Special Report - Securing our Schools

KALAMAZOO, Mich. (NEWSCHANNEL 3) - Bulletproof glass, metal detectors, even infrared cameras--school security is at an all-time high.

But while some administrations can afford to spare no expense, others are forced to find creative ways within their means to protect students and staff.

In a Newschannel 3 special report, we take a look at the cost-efficient, common-sense strategies, with an expert in the field.

It was the second deadliest shooting in U.S. history, and it left 26 people dead, including 20 first graders.

"We're all vulnerable," said Grand Rapids Christian Schools Superintendent Tom DeJonge. "Faced with a significant crisis, knowing what to do and what to do in a very quick, intuitive way can be challenging."

According to data compiled by Everytown for Gun Safety, there have been 88 school shootings since Sandy Hook.

Jason Russell, with Secure Education Consultants, knows a thing or two about security protocol, and he doesn't scare easily.

Russell is a former U.S. Secret Service special agent, who once protected the President.

"Show me your building, and I'll show you the best way that I think you can make it as safe as possible," he says.

In 2012, Russell co-founded Secure Education Consultants.

"What ways are they vulnerable that I would be able to exploit if I wanted to, and then I try to secure those up," he says about his technique. "We're looking at entryways, we're looking at glass, we're looking at walls, doors, systems, power, water, gas."

You may notice that his focus isn't on fancy surveillance systems.

"One of the things that we want to try to do is to create a common point of entrance so rather than freely allowing access to anybody in and out of the school, we want to make sure that they're funneled in to a common point," Russell said.

In the event an intruder does get in, Russell looks at lock-down components.

"Do I think that any door can be secured? Short of turning every school into a prison, the answer is no," he said.

But he can train staff to work with what they have.

A closed door might seem like an obvious line of defense, but even that can be tricky.

Contrary to what he recommends, one school Russell showed us as an example has all kinds of doors.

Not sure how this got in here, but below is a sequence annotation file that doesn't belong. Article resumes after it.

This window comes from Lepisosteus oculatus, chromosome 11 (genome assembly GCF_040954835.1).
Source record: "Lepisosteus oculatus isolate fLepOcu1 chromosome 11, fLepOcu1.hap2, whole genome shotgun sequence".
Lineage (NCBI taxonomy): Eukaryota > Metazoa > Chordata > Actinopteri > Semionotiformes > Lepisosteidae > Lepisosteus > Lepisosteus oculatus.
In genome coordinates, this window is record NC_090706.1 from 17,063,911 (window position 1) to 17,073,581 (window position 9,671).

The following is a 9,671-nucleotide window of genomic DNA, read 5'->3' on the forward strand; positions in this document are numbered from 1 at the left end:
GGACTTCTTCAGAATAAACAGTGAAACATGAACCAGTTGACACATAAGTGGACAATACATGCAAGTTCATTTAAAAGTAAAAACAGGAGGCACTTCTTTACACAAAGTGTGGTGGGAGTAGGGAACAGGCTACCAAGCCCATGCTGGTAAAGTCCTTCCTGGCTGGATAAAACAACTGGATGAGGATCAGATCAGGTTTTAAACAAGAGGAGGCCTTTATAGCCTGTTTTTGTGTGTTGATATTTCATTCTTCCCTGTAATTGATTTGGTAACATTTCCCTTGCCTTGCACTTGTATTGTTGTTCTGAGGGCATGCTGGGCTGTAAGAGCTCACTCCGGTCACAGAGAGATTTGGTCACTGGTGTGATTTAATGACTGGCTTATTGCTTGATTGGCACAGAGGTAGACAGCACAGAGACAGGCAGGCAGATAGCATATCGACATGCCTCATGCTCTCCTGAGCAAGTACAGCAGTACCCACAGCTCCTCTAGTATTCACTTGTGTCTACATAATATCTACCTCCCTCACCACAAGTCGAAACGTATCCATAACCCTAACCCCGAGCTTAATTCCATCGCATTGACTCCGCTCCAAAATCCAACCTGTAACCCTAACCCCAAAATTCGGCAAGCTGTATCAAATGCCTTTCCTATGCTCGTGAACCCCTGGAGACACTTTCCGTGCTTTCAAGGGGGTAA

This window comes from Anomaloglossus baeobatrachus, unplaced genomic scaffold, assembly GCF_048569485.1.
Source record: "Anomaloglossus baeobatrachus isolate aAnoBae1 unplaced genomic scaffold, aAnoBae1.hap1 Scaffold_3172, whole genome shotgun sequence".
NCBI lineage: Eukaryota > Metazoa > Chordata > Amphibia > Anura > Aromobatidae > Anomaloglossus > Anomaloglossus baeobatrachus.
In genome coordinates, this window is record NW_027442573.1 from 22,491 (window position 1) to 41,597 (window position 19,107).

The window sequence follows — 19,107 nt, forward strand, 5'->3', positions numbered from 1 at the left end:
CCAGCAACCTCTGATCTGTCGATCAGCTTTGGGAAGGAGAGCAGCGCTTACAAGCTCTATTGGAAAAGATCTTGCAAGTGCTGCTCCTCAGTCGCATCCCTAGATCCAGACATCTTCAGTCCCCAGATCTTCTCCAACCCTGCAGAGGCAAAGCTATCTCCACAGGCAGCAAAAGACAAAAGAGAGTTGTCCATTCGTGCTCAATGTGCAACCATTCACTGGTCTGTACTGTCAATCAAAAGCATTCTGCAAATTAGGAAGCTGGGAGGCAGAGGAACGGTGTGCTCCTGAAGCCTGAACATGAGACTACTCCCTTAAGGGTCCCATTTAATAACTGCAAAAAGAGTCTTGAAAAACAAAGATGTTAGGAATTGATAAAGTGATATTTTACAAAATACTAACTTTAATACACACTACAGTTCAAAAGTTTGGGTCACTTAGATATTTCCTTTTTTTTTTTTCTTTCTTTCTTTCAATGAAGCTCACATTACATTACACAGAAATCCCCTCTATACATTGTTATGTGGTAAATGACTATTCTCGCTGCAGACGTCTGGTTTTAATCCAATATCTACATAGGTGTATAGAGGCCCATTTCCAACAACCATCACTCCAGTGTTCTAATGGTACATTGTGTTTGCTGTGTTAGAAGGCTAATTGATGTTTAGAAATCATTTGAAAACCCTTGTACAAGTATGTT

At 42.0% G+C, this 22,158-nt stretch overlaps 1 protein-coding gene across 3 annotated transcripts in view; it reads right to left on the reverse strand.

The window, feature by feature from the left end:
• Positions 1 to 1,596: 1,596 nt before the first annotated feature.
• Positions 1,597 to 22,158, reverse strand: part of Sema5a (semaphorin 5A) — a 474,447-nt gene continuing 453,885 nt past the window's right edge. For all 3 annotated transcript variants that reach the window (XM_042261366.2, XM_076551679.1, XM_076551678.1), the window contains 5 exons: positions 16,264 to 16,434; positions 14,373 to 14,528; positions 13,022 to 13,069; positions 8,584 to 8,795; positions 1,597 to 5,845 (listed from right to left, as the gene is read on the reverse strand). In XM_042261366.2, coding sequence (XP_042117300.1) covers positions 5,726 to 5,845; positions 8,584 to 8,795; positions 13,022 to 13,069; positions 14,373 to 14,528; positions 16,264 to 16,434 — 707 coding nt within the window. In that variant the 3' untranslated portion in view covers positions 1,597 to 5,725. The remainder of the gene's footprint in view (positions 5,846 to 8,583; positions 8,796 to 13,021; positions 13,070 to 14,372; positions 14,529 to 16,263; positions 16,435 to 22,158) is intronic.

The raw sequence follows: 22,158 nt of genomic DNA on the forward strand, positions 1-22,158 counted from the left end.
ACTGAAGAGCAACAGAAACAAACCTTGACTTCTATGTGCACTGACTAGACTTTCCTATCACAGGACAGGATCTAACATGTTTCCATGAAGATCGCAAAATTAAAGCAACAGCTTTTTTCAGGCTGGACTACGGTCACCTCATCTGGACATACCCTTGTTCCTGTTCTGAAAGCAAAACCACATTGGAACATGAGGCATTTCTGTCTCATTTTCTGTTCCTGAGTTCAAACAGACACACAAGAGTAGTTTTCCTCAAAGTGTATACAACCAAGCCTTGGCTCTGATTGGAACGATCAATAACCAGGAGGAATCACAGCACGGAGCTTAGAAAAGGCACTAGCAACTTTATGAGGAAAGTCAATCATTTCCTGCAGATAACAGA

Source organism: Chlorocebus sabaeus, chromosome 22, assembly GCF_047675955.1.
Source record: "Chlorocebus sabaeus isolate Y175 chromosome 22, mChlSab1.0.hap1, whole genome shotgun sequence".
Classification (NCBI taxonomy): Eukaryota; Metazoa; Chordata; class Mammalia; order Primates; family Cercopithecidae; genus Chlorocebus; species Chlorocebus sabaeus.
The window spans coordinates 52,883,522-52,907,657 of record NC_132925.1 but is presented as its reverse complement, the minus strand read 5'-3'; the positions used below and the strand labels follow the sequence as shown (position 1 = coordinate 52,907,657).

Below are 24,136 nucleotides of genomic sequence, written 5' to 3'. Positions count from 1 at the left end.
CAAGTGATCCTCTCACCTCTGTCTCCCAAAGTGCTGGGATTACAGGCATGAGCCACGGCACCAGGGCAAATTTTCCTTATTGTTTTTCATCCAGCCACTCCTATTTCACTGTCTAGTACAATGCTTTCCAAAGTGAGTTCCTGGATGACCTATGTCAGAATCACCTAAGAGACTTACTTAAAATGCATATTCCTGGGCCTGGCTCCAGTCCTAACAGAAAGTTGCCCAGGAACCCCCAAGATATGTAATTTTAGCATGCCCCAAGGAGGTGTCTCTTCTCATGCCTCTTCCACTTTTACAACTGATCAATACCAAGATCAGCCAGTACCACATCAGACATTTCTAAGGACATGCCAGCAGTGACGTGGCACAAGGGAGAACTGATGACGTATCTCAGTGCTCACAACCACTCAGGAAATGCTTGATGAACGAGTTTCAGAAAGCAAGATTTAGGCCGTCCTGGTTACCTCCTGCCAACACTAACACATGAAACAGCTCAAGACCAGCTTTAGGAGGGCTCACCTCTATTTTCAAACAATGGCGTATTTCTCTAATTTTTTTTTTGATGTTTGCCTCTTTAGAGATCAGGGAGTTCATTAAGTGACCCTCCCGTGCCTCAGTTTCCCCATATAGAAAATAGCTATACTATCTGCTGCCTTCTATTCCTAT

"In this case, the room has some vulnerabilities in terms of the glass on the doors," he said. "There's products that you can put on this glass that would prevent entry. You could actually shoot through the glass but you wouldn't be able to enter into the room. There's a protective film that goes over that. Or another option might be to evacuate."

But what if that's not an option?

A group may have to seek cover and find a safe place to hide.

"We actually revamp the floor plan to show them exactly in every classroom, this is where you should be. We diagram it on each so that a teacher just needs to look at it and say 'this is our safe area.'" Russell said.

"Where can I not be seen from the door?" Russell asked. "In some classes there isn't a good spot. In this class there does happen to be a thin area."

Door locks--while practical--can be problematic.

"In emergency situations, your body is experiencing physiological responses that you can't control. One of those is loss of fine motor skills," Russell said.

For that reason, he recommends this door remain locked and open, so it can close quickly without a key.

"I don't discourage cameras but what I do say is that cameras are good at recording what's already happened," Russel said, adding that he'd rather fewer cameras inside the building and more outside--in elementary schools, especially, because that's where a threat will most likely begin.

"What I also see is lockers without locks on them which could potentially be a place to hide something," Russell said, as he evaluated the school.

It's better the school provide students with locks, he says--with an assigned combination.

Russell's recommendations are custom to the location and infrastructure of each school.

Grand Rapids Christian High School, for example, sits near train tracks--which makes it more susceptible to a chemical spill.

Its football field, he says, is the best place to land a helicopter to med-evac someone out.

The ice arena--behind the track--is what Russell deems the most logical evacuation spot, given parking and proximity.

"The reality is, emergencies don't schedule themselves. They're going to happen in the most inopportune time," Russell said.

And perhaps, too often to the most vulnerable of victims.

"When parents send their kids to school every morning, they expect them to be cared for, nurtured and to be safe. And we take that very seriously," DeJonge said.

Russell's team not only provides site assessments and custom emergency plans, it also trains staff for crisis response.

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